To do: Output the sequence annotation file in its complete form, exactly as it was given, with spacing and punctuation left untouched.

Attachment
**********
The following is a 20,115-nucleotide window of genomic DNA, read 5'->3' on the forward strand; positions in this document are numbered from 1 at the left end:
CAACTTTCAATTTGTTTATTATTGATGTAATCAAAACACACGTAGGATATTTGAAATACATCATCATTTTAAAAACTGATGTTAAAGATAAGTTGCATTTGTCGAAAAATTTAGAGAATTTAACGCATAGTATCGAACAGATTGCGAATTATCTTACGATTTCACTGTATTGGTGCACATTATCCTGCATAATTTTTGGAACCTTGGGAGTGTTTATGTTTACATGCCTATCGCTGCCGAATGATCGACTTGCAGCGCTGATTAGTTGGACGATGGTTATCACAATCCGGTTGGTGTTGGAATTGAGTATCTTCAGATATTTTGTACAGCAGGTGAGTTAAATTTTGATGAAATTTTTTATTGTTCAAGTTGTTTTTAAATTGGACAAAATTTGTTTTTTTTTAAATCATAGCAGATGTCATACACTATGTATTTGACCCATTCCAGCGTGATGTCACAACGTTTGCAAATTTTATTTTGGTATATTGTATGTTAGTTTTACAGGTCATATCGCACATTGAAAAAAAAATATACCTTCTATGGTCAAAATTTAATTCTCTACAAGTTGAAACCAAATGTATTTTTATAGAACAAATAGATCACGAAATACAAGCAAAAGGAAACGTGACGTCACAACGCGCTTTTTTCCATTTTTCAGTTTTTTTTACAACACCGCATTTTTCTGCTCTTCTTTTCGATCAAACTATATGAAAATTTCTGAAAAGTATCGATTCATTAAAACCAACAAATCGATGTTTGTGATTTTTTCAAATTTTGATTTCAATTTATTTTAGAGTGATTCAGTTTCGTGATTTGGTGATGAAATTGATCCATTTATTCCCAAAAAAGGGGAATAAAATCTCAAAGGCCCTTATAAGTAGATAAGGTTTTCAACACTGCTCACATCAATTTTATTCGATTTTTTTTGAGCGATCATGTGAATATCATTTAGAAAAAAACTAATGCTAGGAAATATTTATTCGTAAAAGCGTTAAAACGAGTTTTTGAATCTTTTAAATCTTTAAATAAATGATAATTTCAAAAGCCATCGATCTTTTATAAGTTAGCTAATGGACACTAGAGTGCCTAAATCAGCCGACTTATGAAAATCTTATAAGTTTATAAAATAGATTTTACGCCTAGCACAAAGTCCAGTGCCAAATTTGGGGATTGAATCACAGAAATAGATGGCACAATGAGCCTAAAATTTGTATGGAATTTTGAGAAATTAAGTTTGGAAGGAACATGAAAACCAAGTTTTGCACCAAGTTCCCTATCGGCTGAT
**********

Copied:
The following is a 20,115-nucleotide window of genomic DNA, read 5'->3' on the forward strand; positions in this document are numbered from 1 at the left end:
CAACTTTCAATTTGTTTATTATTGATGTAATCAAAACACACGTAGGATATTTGAAATACATCATCATTTTAAAAACTGATGTTAAAGATAAGTTGCATTTGTCGAAAAATTTAGAGAATTTAACGCATAGTATCGAACAGATTGCGAATTATCTTACGATTTCACTGTATTGGTGCACATTATCCTGCATAATTTTTGGAACCTTGGGAGTGTTTATGTTTACATGCCTATCGCTGCCGAATGATCGACTTGCAGCGCTGATTAGTTGGACGATGGTTATCACAATCCGGTTGGTGTTGGAATTGAGTATCTTCAGATATTTTGTACAGCAGGTGAGTTAAATTTTGATGAAATTTTTTATTGTTCAAGTTGTTTTTAAATTGGACAAAATTTGTTTTTTTTTAAATCATAGCAGATGTCATACACTATGTATTTGACCCATTCCAGCGTGATGTCACAACGTTTGCAAATTTTATTTTGGTATATTGTATGTTAGTTTTACAGGTCATATCGCACATTGAAAAAAAAATATACCTTCTATGGTCAAAATTTAATTCTCTACAAGTTGAAACCAAATGTATTTTTATAGAACAAATAGATCACGAAATACAAGCAAAAGGAAACGTGACGTCACAACGCGCTTTTTTCCATTTTTCAGTTTTTTTTACAACACCGCATTTTTCTGCTCTTCTTTTCGATCAAACTATATGAAAATTTCTGAAAAGTATCGATTCATTAAAACCAACAAATCGATGTTTGTGATTTTTTCAAATTTTGATTTCAATTTATTTTAGAGTGATTCAGTTTCGTGATTTGGTGATGAAATTGATCCATTTATTCCCAAAAAAGGGGAATAAAATCTCAAAGGCCCTTATAAGTAGATAAGGTTTTCAACACTGCTCACATCAATTTTATTCGATTTTTTTTGAGCGATCATGTGAATATCATTTAGAAAAAAACTAATGCTAGGAAATATTTATTCGTAAAAGCGTTAAAACGAGTTTTTGAATCTTTTAAATCTTTAAATAAATGATAATTTCAAAAGCCATCGATCTTTTATAAGTTAGCTAATGGACACTAGAGTGCCTAAATCAGCCGACTTATGAAAATCTTATAAGTTTATAAAATAGATTTTACGCCTAGCACAAAGTCCAGTGCCAAATTTGGGGATTGAATCACAGAAATAGATGGCACAATGAGCCTAAAATTTGTATGGAATTTTGAGAAATTAAGTTTGGAAGGAACATGAAAACCAAGTTTTGCACCAAGTTCCCTATCGGCTGAT